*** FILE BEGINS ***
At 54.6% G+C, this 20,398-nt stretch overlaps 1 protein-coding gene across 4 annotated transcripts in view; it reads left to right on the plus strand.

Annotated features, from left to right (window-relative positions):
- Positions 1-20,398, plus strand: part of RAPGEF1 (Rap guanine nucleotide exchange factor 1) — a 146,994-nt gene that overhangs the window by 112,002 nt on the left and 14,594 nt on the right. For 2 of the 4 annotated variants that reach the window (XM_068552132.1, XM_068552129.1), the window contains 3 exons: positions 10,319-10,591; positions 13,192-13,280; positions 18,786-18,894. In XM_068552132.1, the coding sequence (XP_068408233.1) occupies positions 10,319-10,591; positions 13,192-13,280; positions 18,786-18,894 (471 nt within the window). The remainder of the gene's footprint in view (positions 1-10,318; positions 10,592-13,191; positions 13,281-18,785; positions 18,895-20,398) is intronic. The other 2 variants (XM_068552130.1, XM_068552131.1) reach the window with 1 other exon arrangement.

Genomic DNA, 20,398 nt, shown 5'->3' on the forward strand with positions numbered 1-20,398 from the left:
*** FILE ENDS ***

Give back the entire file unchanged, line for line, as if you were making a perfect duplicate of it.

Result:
At 54.6% G+C, this 20,398-nt stretch overlaps 1 protein-coding gene across 4 annotated transcripts in view; it reads left to right on the plus strand.

Annotated features, from left to right (window-relative positions):
- Positions 1-20,398, plus strand: part of RAPGEF1 (Rap guanine nucleotide exchange factor 1) — a 146,994-nt gene that overhangs the window by 112,002 nt on the left and 14,594 nt on the right. For 2 of the 4 annotated variants that reach the window (XM_068552132.1, XM_068552129.1), the window contains 3 exons: positions 10,319-10,591; positions 13,192-13,280; positions 18,786-18,894. In XM_068552132.1, the coding sequence (XP_068408233.1) occupies positions 10,319-10,591; positions 13,192-13,280; positions 18,786-18,894 (471 nt within the window). The remainder of the gene's footprint in view (positions 1-10,318; positions 10,592-13,191; positions 13,281-18,785; positions 18,895-20,398) is intronic. The other 2 variants (XM_068552130.1, XM_068552131.1) reach the window with 1 other exon arrangement.

Genomic DNA, 20,398 nt, shown 5'->3' on the forward strand with positions numbered 1-20,398 from the left: